The rescue of a distinctive historic home in Bolivar has been recognized with an Excellence in Preservation Award by the Harpers Ferry – Bolivar Historic Town Foundation. The annual award highlights the work of Pam Leonard and John Flower for their contribution to maintaining and enhancing the architectural, historical, and cultural heritage of our community. Their preservation of the long-neglected house at 21 Downing Street has saved it from further deterioration and is bringing the property back to life.
When Pam and John purchased the property in 2020, the house had been unoccupied for several years and was barely visible from Washington Street through the front yard’s jungle-like overgrowth. The couple both are history lovers, and as they gradually clean up and DIY repairs with the help of a friend, they have been thrilled to discover some of the home’s secrets.
The top two stories of the house present as a rare, flat-roofed Italianate-style home in the Harpers Ferry – Bolivar communities. It features wide, overhanging eaves with evenly spaced scrollwork cornice brackets across the front. On first glance, the eye takes in a two-story house perched on a high stone foundation with a Victorian-era front porch, framed in spindle work and gingerbread trim.
A closer look reveals that some frugal, 19th-century home builder chose to expand their original holdings by placing the wooden structure over a much earlier dwelling – actually, two dwellings. What looks like merely a stone foundation, Pam and John now realize, is a one- or two-room, mostly above-ground dwelling in the front and a smaller, one-room dwelling behind, built into the hillside. Separating the two is an open-air cooking fireplace (covered by prior owners) and a small courtyard.
While Pam has not yet had time to do as much historical research as she would like, the stone structures appear to be antebellum, dating from at least the early 1800s. This estimate comports with deed records showing that a woman named Susanah Downey obtained the property around that time and owned it until it went to her heirs in 1884. (The street running down the east side of the property now called “Downing” Street was referred to in deeds as late as 1937 as Downey Street.)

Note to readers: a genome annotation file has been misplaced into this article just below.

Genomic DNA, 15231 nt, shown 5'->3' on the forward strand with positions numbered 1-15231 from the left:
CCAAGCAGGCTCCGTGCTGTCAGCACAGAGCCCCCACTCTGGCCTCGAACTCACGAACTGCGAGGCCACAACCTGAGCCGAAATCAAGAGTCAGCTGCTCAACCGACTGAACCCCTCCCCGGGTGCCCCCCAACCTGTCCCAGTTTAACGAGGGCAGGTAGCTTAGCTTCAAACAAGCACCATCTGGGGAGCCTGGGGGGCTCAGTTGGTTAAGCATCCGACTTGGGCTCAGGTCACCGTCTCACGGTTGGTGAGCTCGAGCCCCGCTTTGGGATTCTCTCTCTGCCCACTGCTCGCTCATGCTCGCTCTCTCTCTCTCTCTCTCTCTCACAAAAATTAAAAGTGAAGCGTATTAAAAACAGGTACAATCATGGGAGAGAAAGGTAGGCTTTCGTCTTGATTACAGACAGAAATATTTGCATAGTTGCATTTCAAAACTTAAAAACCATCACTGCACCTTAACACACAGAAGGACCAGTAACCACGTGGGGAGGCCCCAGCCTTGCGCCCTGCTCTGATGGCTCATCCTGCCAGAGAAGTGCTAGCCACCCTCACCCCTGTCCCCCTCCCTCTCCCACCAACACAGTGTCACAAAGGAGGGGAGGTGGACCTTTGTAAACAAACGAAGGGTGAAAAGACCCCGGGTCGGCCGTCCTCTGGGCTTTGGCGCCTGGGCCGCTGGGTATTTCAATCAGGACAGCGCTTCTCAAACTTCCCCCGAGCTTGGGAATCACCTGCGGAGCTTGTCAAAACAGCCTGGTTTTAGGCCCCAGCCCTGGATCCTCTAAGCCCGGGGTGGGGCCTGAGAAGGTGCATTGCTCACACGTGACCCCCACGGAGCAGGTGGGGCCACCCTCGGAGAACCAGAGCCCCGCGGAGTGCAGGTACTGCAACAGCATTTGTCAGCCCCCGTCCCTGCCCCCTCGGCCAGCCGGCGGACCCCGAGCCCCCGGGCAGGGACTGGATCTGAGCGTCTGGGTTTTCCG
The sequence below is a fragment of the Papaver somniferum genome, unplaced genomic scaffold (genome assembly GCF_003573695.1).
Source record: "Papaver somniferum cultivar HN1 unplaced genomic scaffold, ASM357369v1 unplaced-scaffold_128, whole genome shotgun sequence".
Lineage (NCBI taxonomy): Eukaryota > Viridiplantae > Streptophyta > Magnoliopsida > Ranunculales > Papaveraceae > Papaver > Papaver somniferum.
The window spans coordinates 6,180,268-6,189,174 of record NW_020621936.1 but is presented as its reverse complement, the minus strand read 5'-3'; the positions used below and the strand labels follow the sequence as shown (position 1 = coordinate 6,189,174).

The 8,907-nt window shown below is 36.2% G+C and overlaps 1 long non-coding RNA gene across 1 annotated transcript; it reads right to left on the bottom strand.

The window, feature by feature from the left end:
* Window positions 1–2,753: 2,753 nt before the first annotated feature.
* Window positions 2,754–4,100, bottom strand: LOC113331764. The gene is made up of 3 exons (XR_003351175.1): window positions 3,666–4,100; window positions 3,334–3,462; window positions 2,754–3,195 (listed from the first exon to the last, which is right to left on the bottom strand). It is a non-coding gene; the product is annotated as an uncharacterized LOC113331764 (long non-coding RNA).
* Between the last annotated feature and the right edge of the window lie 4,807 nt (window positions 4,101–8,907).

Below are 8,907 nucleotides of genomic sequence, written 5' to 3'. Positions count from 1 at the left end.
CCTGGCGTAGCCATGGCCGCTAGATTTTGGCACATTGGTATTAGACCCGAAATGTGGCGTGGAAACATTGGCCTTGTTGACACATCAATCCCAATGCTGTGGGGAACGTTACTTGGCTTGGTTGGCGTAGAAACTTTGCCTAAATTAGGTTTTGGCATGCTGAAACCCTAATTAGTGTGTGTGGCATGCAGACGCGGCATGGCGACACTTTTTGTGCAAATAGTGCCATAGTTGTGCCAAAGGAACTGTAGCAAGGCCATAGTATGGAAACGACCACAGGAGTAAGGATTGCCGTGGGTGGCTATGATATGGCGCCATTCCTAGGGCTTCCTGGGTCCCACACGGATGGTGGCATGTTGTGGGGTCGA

The house has good bones despite its dilapidated appearance when they purchased it. Working as they have time, Pam and John have noticeably improved the property, clearing overgrowth, painting, rebuilding the greenhouse out back (which was added by the previous owner), improving drainage around the house, and repairing cracked plaster inside. Much is left to do, and their goal is to preserve the house and honor its age. While they may eventually construct a period-sensitive addition, Pam shudders at the modern trend of taking down walls for more open spaces.
Home preservation is still a part-time project for them until John retires in a few years. He holds a Ph.D. from the University of Virginia, specializing in the History of Modern China, and currently leads the Chinese Studies Program at the Sidwell Friends School in Arlington. Pam holds a Ph.D. from the University of Cambridge, her studies also focused on China, but her degree is in Anthropology. She serves as CEO of a non-profit project they founded together, called the China Folk House Retreat. It is located at the Friends Wilderness Center in Jefferson County, along the Shenandoah River.
The Foundation presented its 2022 Excellence in Preservation Award to Pam and John at its annual meeting on April 19, via Zoom videoconferencing.